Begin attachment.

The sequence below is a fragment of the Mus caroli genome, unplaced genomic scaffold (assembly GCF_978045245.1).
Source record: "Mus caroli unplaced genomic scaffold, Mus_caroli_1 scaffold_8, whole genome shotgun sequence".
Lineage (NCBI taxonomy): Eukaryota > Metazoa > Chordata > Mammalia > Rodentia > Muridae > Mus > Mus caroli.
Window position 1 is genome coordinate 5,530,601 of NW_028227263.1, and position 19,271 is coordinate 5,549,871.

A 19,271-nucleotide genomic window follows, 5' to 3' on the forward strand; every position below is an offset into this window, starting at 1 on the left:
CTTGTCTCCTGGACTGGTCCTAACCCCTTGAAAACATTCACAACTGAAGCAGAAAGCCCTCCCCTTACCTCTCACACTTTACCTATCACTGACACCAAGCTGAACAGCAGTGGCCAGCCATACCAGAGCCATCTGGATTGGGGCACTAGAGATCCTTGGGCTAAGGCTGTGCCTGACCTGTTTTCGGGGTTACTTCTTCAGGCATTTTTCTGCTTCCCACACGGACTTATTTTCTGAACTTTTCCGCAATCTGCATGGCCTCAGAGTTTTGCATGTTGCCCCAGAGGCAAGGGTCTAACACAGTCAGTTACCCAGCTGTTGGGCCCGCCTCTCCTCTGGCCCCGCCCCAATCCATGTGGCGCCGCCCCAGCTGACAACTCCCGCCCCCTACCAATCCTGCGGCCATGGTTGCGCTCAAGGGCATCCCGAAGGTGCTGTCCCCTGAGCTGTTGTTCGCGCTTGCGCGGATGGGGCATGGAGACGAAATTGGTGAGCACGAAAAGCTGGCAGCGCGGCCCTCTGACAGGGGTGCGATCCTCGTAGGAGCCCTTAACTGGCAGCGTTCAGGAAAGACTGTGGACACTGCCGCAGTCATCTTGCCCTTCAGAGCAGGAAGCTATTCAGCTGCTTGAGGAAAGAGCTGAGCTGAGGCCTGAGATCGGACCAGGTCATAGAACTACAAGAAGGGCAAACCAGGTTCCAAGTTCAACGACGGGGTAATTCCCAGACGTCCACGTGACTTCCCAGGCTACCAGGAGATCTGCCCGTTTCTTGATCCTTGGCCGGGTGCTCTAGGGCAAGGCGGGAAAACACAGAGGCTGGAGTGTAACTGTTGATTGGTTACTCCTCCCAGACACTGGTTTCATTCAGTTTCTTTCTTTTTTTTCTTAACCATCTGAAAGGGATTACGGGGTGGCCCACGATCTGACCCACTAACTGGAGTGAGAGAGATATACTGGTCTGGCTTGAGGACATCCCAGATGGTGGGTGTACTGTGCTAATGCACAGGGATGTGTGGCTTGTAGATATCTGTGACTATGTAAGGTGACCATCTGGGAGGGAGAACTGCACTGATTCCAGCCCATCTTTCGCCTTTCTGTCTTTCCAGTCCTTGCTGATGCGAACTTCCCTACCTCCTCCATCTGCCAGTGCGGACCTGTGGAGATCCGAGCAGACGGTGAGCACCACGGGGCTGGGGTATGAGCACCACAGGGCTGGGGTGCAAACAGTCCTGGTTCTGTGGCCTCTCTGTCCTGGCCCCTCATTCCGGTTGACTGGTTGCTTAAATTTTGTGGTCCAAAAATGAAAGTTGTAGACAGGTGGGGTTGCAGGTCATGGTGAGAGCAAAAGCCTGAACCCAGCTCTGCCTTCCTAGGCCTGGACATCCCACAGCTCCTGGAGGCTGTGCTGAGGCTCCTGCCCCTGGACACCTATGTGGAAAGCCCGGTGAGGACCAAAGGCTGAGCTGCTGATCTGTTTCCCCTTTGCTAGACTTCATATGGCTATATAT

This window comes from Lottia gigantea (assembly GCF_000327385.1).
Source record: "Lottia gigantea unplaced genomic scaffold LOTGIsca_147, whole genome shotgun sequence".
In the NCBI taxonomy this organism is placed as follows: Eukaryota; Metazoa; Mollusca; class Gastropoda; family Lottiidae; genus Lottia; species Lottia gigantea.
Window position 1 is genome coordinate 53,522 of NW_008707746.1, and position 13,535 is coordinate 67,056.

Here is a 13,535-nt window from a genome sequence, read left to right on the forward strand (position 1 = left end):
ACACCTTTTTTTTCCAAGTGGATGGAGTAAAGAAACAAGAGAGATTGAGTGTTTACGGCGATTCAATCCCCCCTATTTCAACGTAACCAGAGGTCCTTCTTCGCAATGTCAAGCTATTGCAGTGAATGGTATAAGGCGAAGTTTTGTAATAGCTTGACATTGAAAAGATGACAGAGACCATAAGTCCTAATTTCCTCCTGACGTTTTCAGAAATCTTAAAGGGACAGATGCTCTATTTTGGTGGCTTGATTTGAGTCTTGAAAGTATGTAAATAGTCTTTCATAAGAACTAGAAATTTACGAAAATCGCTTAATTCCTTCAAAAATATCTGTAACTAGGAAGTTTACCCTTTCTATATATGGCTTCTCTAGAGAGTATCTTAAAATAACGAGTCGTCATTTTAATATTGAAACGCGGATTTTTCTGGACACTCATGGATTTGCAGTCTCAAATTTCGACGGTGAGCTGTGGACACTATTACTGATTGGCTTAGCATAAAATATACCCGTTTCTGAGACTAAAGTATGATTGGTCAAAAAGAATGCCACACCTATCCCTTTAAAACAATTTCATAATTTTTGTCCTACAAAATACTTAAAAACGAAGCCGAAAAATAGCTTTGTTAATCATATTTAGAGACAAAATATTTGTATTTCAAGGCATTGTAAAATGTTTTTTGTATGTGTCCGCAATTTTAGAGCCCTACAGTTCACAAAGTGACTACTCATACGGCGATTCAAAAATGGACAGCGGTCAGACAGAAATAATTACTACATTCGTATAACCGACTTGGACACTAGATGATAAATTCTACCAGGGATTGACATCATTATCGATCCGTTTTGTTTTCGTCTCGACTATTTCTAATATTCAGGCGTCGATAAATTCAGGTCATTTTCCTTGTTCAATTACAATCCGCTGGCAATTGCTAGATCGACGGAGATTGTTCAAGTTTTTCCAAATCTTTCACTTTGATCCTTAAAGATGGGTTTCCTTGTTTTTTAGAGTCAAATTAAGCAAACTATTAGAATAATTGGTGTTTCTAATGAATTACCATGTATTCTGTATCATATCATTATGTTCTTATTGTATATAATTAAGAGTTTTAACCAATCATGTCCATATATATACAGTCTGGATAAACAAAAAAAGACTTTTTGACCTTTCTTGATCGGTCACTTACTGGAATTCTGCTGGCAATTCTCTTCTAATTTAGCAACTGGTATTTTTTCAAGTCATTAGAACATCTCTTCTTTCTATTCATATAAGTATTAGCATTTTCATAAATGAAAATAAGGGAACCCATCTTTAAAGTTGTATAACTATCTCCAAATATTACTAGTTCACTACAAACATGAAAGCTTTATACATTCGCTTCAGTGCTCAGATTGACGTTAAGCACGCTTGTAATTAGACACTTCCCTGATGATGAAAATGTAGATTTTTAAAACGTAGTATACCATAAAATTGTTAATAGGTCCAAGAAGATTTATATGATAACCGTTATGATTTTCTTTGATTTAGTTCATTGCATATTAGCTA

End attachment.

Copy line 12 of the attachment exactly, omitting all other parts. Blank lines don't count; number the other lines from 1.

ACACCTTTTTTTTCCAAGTGGATGGAGTAAAGAAACAAGAGAGATTGAGTGTTTACGGCGATTCAATCCCCCCTATTTCAACGTAACCAGAGGTCCTTCTTCGCAATGTCAAGCTATTGCAGTGAATGGTATAAGGCGAAGTTTTGTAATAGCTTGACATTGAAAAGATGACAGAGACCATAAGTCCTAATTTCCTCCTGACGTTTTCAGAAATCTTAAAGGGACAGATGCTCTATTTTGGTGGCTTGATTTGAGTCTTGAAAGTATGTAAATAGTCTTTCATAAGAACTAGAAATTTACGAAAATCGCTTAATTCCTTCAAAAATATCTGTAACTAGGAAGTTTACCCTTTCTATATATGGCTTCTCTAGAGAGTATCTTAAAATAACGAGTCGTCATTTTAATATTGAAACGCGGATTTTTCTGGACACTCATGGATTTGCAGTCTCAAATTTCGACGGTGAGCTGTGGACACTATTACTGATTGGCTTAGCATAAAATATACCCGTTTCTGAGACTAAAGTATGATTGGTCAAAAAGAATGCCACACCTATCCCTTTAAAACAATTTCATAATTTTTGTCCTACAAAATACTTAAAAACGAAGCCGAAAAATAGCTTTGTTAATCATATTTAGAGACAAAATATTTGTATTTCAAGGCATTGTAAAATGTTTTTTGTATGTGTCCGCAATTTTAGAGCCCTACAGTTCACAAAGTGACTACTCATACGGCGATTCAAAAATGGACAGCGGTCAGACAGAAATAATTACTACATTCGTATAACCGACTTGGACACTAGATGATAAATTCTACCAGGGATTGACATCATTATCGATCCGTTTTGTTTTCGTCTCGACTATTTCTAATATTCAGGCGTCGATAAATTCAGGTCATTTTCCTTGTTCAATTACAATCCGCTGGCAATTGCTAGATCGACGGAGATTGTTCAAGTTTTTCCAAATCTTTCACTTTGATCCTTAAAGATGGGTTTCCTTGTTTTTTAGAGTCAAATTAAGCAAACTATTAGAATAATTGGTGTTTCTAATGAATTACCATGTATTCTGTATCATATCATTATGTTCTTATTGTATATAATTAAGAGTTTTAACCAATCATGTCCATATATATACAGTCTGGATAAACAAAAAAAGACTTTTTGACCTTTCTTGATCGGTCACTTACTGGAATTCTGCTGGCAATTCTCTTCTAATTTAGCAACTGGTATTTTTTCAAGTCATTAGAACATCTCTTCTTTCTATTCATATAAGTATTAGCATTTTCATAAATGAAAATAAGGGAACCCATCTTTAAAGTTGTATAACTATCTCCAAATATTACTAGTTCACTACAAACATGAAAGCTTTATACATTCGCTTCAGTGCTCAGATTGACGTTAAGCACGCTTGTAATTAGACACTTCCCTGATGATGAAAATGTAGATTTTTAAAACGTAGTATACCATAAAATTGTTAATAGGTCCAAGAAGATTTATATGATAACCGTTATGATTTTCTTTGATTTAGTTCATTGCATATTAGCTA